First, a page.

Discusses what makes plants grow, the structure of flowering plants, and the way they reproduce. Includes experiments and activities.
The Pumpkin Patch
By Elizabeth King. (1996, Puffin Books)
Color photos combine with simple, non-scientific text that describes the stages of plowing, planting, cultivating, and harvesting pumpkins.
The Reason for a Flower (World of Nature)
By Ruth Heller. (1999, Dawn Publications)
Brief, rhyming text and lavish, accurate illustrations clearly explain pollination, plant reproduction, and the purpose of a flower.
Seeds Grow (My First Hello Reader)
By Angela Shelf Medearis; illustrated by Jill Dublin. (2000, Cartwheel Books)
“We plant some seeds in the ground. We sprinkle water all around…” Easy rhyming text and colorful artwork capture the process of growing sunflowers.
Stems (Growing Flowers)
By Gail Saunders-Smith (1998, Pebble Books)
Describes the different kinds of roots and stems flowers may have, and their importance in helping flowers grow.
By Eve Bunting; illustrated by Kathryn Hewitt. (1999, Voyager Picture Book)
A rhyming, first-person tale follows a boy and his two friends as they sow sunflower seeds in a circle, and carefully tend them until they grow into a sunflower house. When summer’s over, and the sunflowers fall, the friends save the seeds to plant next spring.
Taking Root (Rookie Read-About Science)
By Allan Fowler. (2000, Children’s Press)
Describes what roots look like and how they function in plants.
The Tiny Seed
By Eric Carle. (1987, Simon and Schuster)
Dazzlingly colorful collage illustrations and simple but dramatic text tell the story of the life cycle of a flower in terms of a tiny seed.
Why Do Leaves Change Color? (Let’s Read-and-Find-Out Science, Stage 2)
By Betsy Maestro. (1994, Harper Trophy)
Explains many concepts about leaves in a clear manner and with nice illustrations. Also includes suggestions for activities with leaves.
Good Mushrooms, Bad Toadstools
By Allan Fowler. (1998, Children’s Press)
An easy-to-read book about the differences between mushrooms and toadstools, both of which are fungi.
The Home (Discover Hidden Worlds)
Heather Amery and Jane Songi. (1994, Western Publishing Co.)
From bacteria on sponges to mold on cheese, an exploration of the home that features magnified pictures, easy-to-read text, and a “Guess What?” page. Look in the library for this out-of-print book.
Lots of Rot
By Vicki Cobb; illustrated by Brian Schatell. (1987, HarperCollins Children’s Books)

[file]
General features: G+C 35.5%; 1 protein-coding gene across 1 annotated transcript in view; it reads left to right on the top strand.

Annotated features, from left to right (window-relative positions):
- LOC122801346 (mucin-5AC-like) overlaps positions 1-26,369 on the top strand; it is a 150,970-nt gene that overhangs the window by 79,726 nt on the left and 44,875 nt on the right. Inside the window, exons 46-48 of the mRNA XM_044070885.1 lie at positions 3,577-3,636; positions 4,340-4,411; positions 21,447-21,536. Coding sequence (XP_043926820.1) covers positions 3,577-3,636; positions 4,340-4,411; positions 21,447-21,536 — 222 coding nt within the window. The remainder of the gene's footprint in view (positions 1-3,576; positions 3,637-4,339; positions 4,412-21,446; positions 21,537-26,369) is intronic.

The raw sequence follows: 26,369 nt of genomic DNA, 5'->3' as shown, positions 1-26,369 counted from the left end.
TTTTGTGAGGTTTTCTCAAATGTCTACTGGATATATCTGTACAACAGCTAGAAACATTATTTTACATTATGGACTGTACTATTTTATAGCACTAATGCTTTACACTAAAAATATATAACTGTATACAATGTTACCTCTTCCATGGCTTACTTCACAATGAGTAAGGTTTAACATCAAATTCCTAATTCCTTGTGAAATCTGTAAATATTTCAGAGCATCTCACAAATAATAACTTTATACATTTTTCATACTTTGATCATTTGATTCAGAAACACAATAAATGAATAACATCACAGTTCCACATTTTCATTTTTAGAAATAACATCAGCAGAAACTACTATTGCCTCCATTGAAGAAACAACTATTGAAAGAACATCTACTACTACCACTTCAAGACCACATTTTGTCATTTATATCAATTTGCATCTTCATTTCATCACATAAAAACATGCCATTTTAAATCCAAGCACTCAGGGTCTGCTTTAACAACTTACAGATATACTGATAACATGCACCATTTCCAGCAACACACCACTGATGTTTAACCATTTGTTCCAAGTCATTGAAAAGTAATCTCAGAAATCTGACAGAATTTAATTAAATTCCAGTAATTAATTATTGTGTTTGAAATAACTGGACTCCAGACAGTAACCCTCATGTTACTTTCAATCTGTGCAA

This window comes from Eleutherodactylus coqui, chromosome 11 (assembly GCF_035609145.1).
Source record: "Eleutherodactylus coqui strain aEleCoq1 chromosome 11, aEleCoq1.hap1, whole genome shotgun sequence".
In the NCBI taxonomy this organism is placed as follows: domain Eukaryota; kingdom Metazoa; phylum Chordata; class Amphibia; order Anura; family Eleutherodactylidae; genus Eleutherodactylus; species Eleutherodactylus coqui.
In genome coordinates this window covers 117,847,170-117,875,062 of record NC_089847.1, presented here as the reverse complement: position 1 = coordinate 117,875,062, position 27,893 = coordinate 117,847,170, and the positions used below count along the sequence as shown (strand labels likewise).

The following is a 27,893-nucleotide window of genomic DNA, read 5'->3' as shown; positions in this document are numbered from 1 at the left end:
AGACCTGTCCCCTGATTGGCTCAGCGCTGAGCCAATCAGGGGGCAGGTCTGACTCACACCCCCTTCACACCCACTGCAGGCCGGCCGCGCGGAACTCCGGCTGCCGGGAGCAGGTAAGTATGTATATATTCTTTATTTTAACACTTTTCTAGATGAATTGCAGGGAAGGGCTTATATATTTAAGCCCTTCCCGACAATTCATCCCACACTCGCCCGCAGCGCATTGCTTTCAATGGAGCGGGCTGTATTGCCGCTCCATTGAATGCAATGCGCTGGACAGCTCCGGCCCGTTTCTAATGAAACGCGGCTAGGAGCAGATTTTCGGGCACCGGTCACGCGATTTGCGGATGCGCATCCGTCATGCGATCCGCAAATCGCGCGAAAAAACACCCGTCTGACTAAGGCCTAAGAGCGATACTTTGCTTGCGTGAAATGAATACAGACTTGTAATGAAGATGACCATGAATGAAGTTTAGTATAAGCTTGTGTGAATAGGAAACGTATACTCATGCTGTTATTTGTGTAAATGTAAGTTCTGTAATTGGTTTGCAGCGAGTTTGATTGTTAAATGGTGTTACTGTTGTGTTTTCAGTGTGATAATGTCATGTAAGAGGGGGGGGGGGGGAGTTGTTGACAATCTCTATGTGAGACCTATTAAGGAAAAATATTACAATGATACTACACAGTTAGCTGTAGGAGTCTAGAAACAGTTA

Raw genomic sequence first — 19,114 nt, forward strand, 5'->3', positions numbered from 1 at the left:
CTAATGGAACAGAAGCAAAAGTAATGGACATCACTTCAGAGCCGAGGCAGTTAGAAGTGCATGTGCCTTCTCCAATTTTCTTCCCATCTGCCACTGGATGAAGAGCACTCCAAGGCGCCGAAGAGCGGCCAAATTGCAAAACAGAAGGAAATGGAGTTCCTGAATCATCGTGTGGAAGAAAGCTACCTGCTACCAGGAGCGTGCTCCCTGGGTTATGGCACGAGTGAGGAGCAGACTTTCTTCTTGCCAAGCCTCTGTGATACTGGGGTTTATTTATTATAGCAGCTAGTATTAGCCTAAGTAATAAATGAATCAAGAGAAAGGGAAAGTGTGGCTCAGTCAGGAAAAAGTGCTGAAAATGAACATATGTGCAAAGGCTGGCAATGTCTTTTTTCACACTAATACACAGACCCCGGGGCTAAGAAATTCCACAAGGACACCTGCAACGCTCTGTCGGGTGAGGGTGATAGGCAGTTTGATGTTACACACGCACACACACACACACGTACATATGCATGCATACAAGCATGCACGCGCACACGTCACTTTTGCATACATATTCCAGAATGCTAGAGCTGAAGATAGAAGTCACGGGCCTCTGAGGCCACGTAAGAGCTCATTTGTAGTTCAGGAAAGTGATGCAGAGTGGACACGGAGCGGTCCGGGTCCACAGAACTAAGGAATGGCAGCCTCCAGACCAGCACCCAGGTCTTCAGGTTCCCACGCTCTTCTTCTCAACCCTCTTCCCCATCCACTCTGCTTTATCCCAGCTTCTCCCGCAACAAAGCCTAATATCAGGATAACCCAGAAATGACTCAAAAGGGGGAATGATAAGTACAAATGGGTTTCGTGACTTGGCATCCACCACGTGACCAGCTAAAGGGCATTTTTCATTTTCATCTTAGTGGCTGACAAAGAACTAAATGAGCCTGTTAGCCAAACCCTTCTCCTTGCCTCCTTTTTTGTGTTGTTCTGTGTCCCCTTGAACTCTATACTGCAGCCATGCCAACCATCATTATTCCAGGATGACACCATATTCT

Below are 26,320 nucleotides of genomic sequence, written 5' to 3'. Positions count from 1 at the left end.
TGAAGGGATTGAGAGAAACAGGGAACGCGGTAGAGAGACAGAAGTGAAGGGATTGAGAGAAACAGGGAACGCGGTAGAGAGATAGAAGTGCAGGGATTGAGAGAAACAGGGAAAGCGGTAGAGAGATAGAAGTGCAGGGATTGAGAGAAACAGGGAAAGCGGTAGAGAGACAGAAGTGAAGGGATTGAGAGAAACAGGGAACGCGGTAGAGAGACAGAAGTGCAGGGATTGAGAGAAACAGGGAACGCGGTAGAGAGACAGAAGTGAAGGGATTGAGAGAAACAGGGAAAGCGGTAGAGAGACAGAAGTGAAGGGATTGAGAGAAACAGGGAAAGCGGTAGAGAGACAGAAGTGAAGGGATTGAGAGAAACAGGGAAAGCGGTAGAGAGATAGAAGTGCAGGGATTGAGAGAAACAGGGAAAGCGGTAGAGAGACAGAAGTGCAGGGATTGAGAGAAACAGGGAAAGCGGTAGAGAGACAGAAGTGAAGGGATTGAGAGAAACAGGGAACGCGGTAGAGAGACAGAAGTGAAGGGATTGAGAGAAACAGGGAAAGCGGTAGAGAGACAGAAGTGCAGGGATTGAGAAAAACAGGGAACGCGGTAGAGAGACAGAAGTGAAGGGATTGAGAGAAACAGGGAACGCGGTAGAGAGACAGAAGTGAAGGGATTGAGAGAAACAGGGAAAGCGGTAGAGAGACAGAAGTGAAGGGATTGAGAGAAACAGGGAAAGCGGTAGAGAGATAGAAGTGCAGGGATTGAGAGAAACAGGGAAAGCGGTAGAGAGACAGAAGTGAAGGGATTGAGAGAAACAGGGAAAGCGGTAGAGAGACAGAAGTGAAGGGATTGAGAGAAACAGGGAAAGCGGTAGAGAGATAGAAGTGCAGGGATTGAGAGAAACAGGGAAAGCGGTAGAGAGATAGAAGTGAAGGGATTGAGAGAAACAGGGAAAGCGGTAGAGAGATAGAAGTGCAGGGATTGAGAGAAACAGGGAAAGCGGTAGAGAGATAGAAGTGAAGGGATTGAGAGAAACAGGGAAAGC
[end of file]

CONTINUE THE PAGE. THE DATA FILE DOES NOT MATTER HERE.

Discusses what causes rot and the role it plays in the cycle of living things; presents facts about mold, bacteria, and mildew. Check the library for this out-of-print book.
The Magic School Bus Meets the Rot Squad
By Linda Beech and Joanna Cole; illustrated by Carolyn Bracken. (1995, Scholastic)
Ms. Frizzle’s class learns there’s more to rot than first meets the nose when they shrink the bus down for a closer look at a “dead” log teeming with life.
Yuck!: A Big Book of Little Horrors
By Robert Snedden. (1996, Simon and Schuster)
Reveals the microscopic view of fungi and other very common household organisms that exist in that “invisible” realm. Appropriate for reading out loud or advanced independent readers.
Child-friendly field guides
About Birds: A Guide for Children
By Cathryn Sill; illustrated by John Sill. (1997 , Peachtree Publishers)
First-graders read information about birds, how they live, and what they do through brief, precise sentences which are illustrated with full-page illustrations on the facing page. An afterword briefly expands on the text with specific information about various birds’ relative sizes and their contributions to the environment.
About Insects: A Guide for Children
By Cathryn Sill; illustrated by John Sill. (2000, Peachtree Publishers)
Follows the same format as About Birds.
About Mammals: A Guide for Children
By Cathryn Sill; illustrated by John Sill. (1997, Peachtree Publishers)
Follows the same format as About Birds.
About Reptiles: A Guide for Children
By Cathryn Sill; illustrated by John Sill. (1999, Peachtree Publishers)
Follows the same format as About Birds.
Caterpillars, Bugs and Butterflies (Take Along Guide)
By Melvin Boring and Megan Lloyd. (1999, Northward Press)
Both teachers and children can use this great guide to identify caterpillars, moths, and various bugs in the field.
Peterson First Guides
By various authors. (Houghton Mifflin)
Simplified versions of the famous Peterson Field Guides, the First Guides focus on the things you are most likely to see. Titles include:Birds; Butterflies and Moths; Caterpillars; Fishes; Forests; Insects; Mammals; Reptiles and Amphibians; Trees; Urban Wildlife; andWildflowers.
Books to support the Skill Building Activities
Bird Egg Feather Nest
By Maryjo Koch. (1992, Stewart Tabori & Chang)
Though currently out of print, this book is worth finding at the library, so that the children can examine how the author draws the details of nests, feathers, and eggs.
Doing What Scientists Do: Children Learn to Investigate Their World
By Ellen Doris. (1991, Heinemann)
Many of the ideas in this unit’s skill building activities came from this wonderful resource for teaching science to young children. The book is full of examples of classroom dialogue, and has many samples of high-quality scientific drawings by young children that you might show to your own class.
Drawing with Children
By Mona Brookes. (1996, Putnam)
A resource for teachers, this book includes lessons for building artistic skills and using drawing to support other scholastic skills. The author allows unlimited photocopying of the exercises by elementary school teachers.
How Big Is a Foot?
By Rolf Myller. (1991, Young Yearling)
Through the story of an apprentice who gets in trouble for making the queen’s bed too small, this book talks about traditional measurements and the development of standard systems. It does not cover the metric system.
An Island Scrapbook: Dawn to Dusk on a Barrier Island
By Virginia Wright-Frierson. (1998, Simon & Schuster)
Presented as a scrapbook illustrating a day spent by the artist and her young daughter exploring the beaches, marshes and woods of an island off the North Carolina coast. Watercolors and pencil drawings include depictions of shells, insects, birds, and trees.
A North American Rainforest Scrapbook
By Virginia Wright-Frierson. (1999, Walker & Co.)
Like Wright-Frierson’s other scrapbooks, this focuses on a particular setting, here it’s Washington State’s Olympic Peninsula. Every page combines pencil drawings, carefully labeled specimens, and watercolors of animals, plants, and plant parts, such as a banana slug and a variety of evergreen cones.